Masaccio had no true followers or successors of equal stature, though there was a group of other Florentine painters who were about the same age as Masaccio and who followed in his footsteps to a greater or lesser degree: Fra Filippo Lippi, Fra Angelico, and Paolo Uccello.
Fra Filippo Lippi was a Carmelite monk who spent his youth and early manhood at Santa Maria del Carmine, whereMasaccio's work was daily before his eyes. His earliest datable work, the "Madonna and Child" (1437) from Tarquinia Corneto, relies on the Madonna from the Pisa altarpiece, but in his Christ Child Fra Filippo already reveals an earthiness and sweetness unlike anything by Masaccio. "The Madonna and Child with Two Angels" (Uffizi, Florence)--with its urchin-angels, lumpy Christ Child, and elegant Madonna--is perhaps one of his best-known late works; the placement of the Madonna before an open window is one of the key sources for later Renaissance portraiture, including Leonardo da Vinci's "Mona Lisa," while the elegance and sweetness of the Madonna were to have their greatest reflection in the work of Fra Filippo Lippi's student, Botticelli.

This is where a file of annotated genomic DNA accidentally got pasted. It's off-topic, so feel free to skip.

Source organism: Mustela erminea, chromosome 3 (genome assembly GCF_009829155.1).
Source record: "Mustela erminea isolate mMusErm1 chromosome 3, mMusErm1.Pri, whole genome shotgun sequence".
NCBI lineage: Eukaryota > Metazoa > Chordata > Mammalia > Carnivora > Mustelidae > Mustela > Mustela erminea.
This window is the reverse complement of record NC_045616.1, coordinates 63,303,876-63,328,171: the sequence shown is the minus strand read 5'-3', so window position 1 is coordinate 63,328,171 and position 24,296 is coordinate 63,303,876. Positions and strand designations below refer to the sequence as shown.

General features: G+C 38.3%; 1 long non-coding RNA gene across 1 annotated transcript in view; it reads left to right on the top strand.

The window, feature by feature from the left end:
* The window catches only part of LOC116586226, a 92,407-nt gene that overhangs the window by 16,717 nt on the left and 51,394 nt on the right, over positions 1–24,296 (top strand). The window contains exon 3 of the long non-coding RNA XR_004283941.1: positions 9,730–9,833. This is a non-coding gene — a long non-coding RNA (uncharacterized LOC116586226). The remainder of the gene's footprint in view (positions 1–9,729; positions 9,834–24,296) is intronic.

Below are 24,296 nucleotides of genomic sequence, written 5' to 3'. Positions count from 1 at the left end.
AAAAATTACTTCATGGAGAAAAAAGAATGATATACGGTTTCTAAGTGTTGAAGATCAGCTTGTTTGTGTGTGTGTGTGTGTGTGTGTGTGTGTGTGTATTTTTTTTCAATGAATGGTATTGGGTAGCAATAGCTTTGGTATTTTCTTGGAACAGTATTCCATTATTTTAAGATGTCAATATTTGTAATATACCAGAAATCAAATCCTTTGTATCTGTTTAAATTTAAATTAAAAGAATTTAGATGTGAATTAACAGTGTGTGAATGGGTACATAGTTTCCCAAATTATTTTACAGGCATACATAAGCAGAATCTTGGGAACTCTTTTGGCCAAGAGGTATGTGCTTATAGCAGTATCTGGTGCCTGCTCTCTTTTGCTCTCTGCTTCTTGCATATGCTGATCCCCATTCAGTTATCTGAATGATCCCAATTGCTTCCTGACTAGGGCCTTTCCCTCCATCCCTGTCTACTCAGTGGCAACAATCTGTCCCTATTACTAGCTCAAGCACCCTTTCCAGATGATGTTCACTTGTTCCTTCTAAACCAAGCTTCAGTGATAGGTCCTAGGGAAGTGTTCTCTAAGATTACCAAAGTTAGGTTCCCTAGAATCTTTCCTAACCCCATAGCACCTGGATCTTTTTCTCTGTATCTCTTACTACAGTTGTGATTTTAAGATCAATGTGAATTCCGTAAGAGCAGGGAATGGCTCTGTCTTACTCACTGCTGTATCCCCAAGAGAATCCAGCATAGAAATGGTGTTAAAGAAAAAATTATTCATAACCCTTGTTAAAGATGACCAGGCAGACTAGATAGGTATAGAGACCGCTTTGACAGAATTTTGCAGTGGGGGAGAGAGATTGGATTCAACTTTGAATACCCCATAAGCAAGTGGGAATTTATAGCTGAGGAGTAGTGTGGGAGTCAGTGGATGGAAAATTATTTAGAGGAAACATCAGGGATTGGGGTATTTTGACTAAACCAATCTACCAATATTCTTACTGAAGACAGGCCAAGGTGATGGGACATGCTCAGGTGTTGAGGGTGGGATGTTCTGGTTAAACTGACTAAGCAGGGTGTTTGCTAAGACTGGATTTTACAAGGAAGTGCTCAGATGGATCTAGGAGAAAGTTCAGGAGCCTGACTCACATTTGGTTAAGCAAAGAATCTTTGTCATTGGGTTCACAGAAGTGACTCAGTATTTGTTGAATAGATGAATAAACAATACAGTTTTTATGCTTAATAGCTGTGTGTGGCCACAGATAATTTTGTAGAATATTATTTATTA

Born about the same time as Masaccio, Fra Angelico was a Dominican monk who lived at Fiesole (just outside Florence) and at San Marco in Florence. His earliest documented work, the "Linaiuoli Altarpiece" (Museum of San Marco, Florence) of 1433, continues much that is traditional to medieval art, although the male saints in the wings (side pieces of a composite painting, typically a tripartite altarpiece) already reveal the influence of Masaccio. The altarpiece that he executed between 1438 and 1440 for the high altar of San Marco is one of the landmarks of early Renaissance art. It is the first appearance in Florence of the sacra conversazione, a composition in which angels, saints, and sometimes donors occupy the same space as the Madonna and Christ Child and in which the figures seem to be engaged in conversation. In addition to inaugurating a new phase of religious painting, the altarpiece reveals the influence of Masaccio in the sculptural treatment of the figures and an accurate awareness of the perspective theories of painting expressed by Alberti in his treatise. At about the same date, Fra Angelico was commissioned to decorate the monks' cells in San Marco. The nature of the commission--traditional devotional images whose execution required assistants--apparently turned Fra Angelico toward the religious and didactic works that characterize the end of his career; e.g., the Chapel of Nicholas V in the Vatican.